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Americans' Desire for 'Mini Me' Weighs Heavily on Gender Bias

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Austin Power’s arch nemesis Dr. Evil may have been onto something when he cloned himself. The widely known and contemporarily loved Mini Me was an exact replica of Dr. Evil only -- you guessed it -- in miniature size.

While Dr. Evil intended to exploit Mini Me for villainous purposes, we can understand and relate to his paternal motives. Dr. Evil simply wanted to share with the world another version of himself -- an offspring he was proud to call his own.

The Austin Powers saga may be a fictitious movie series, but the paternal intentions displayed by Dr. Evil’s character have very real roots in today’s modern society.

In fact, it’s that desire felt by men and women to leave behind a version of themselves that’s the root of our gender bias in our offspring according to Dr. Lonnie Aarssen, a Queen’s University biology professor and co-author of a study on gender bias of prospective parents.

Historically speaking, “Both men and women indicated a strong preference for sons, and this has evolutionary roots connected with the fact that males have a nearly limitless capacity to father future offspring and advance the family line. Now that women are empowered like never before in history, they are free to anticipate and realize their vision for legacy, expressly through opportunities now more widely available to their own gender,” said Dr. Aarssen.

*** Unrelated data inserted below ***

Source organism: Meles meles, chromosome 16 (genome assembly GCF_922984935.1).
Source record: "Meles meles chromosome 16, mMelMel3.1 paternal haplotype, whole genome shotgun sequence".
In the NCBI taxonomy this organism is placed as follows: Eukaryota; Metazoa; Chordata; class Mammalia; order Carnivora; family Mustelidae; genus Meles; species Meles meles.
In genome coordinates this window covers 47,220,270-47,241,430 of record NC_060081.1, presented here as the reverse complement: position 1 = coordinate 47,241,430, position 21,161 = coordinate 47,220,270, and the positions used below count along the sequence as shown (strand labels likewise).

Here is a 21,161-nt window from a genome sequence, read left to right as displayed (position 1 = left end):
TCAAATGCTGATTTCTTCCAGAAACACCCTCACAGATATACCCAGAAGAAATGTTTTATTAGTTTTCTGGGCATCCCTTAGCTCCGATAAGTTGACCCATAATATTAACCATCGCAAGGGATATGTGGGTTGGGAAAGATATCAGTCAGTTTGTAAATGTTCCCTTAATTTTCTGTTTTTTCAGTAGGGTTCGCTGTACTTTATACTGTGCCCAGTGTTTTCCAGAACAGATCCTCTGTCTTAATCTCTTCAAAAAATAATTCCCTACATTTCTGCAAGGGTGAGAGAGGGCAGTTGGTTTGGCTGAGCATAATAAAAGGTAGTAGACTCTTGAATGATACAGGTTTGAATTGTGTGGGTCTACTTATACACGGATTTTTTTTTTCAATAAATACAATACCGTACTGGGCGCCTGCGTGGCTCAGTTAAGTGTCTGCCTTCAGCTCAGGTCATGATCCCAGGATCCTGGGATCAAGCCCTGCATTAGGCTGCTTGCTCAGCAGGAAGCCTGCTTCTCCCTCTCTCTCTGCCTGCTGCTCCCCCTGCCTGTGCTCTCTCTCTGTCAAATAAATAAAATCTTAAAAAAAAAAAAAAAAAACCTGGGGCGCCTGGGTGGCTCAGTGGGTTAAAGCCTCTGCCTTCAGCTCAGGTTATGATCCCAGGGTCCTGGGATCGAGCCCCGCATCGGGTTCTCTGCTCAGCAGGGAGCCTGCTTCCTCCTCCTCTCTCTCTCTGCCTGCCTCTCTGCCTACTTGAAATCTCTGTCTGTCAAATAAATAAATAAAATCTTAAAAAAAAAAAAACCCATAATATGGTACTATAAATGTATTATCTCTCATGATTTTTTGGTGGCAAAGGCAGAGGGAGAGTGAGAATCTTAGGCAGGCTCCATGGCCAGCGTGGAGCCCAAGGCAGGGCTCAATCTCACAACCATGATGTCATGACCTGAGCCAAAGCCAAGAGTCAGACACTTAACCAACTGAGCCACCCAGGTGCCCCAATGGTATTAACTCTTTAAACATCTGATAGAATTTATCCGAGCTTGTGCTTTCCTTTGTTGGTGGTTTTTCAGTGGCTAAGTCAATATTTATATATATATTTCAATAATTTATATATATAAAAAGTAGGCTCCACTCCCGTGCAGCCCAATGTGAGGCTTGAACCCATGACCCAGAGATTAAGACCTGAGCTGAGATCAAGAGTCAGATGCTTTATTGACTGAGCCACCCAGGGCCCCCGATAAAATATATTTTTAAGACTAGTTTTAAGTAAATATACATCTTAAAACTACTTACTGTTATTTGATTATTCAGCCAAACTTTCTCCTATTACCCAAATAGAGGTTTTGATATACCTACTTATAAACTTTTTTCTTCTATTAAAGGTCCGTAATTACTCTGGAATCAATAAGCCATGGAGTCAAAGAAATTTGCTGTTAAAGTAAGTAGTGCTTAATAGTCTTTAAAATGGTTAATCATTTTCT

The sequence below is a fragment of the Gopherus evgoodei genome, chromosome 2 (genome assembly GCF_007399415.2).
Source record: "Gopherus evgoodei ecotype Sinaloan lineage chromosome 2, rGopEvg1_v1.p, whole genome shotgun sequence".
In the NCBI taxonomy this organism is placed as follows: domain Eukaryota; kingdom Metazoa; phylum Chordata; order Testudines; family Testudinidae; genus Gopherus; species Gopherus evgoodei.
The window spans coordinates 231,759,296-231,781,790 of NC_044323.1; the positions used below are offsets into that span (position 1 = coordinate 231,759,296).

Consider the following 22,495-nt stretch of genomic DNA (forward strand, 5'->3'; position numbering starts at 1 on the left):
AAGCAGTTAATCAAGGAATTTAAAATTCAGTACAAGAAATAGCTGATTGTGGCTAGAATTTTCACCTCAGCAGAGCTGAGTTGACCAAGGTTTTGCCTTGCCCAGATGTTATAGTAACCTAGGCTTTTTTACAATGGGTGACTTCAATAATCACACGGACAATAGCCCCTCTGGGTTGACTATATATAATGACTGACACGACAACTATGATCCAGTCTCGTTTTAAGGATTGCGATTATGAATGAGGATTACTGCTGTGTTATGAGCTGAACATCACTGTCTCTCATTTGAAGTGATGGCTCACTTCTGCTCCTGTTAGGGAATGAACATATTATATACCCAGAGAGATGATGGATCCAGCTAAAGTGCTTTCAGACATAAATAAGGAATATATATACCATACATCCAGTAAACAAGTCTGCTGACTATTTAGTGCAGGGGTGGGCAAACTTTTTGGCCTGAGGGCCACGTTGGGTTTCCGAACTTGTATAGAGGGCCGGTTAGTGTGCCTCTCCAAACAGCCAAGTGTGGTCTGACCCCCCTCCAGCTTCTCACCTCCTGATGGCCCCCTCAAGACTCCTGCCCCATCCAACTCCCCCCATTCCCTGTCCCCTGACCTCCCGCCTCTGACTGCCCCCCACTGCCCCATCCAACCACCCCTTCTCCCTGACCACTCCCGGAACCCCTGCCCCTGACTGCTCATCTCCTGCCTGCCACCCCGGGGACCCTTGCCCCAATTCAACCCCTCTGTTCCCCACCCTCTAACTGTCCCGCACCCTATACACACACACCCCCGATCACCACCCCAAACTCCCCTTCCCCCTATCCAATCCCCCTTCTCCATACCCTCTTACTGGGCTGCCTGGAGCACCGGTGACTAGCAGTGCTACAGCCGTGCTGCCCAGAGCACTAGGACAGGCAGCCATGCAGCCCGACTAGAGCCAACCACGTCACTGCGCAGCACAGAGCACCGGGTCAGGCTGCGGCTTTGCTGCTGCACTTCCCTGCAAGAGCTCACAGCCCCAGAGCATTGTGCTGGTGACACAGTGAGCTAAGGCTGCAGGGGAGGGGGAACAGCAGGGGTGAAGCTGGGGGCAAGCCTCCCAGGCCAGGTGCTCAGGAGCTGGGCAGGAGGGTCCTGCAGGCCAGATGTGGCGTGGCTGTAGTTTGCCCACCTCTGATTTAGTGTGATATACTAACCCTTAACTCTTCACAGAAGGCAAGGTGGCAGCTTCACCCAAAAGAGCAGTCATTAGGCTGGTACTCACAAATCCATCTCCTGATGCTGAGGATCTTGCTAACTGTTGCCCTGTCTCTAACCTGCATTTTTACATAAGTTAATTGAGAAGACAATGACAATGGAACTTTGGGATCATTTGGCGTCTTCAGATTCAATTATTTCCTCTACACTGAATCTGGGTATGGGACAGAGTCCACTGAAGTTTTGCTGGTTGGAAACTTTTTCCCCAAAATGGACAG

But a recent Gallup poll might state the contrary view. As reported by the Huffington Post, recent Gallup poll numbers show that Americans -- women and men -- still prefer a male offspring when asked to choose one. The Huffington Post reports that “40 percent of Americans prefer to have a son and only 26 percent a daughter.”

We’ve all heard about the horror and devastation in Asian culture and the one-child-family policy -- where many female infants are left to starve and die or are aborted simply because prospective parents want a male to carry on their family heir. While it’s not right, we at least consider the motives for wanting a male offspring in Asian culture, but what’s the excuse in America?

Some say it’s because women will never earn as much as men.

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We value and respect our HERWriters' experiences, but everyone is different. Many of our writers are speaking from personal experience, and what's worked for them may not work for you. Their articles are not a substitute for medical advice, although we hope you can gain knowledge from their insight.



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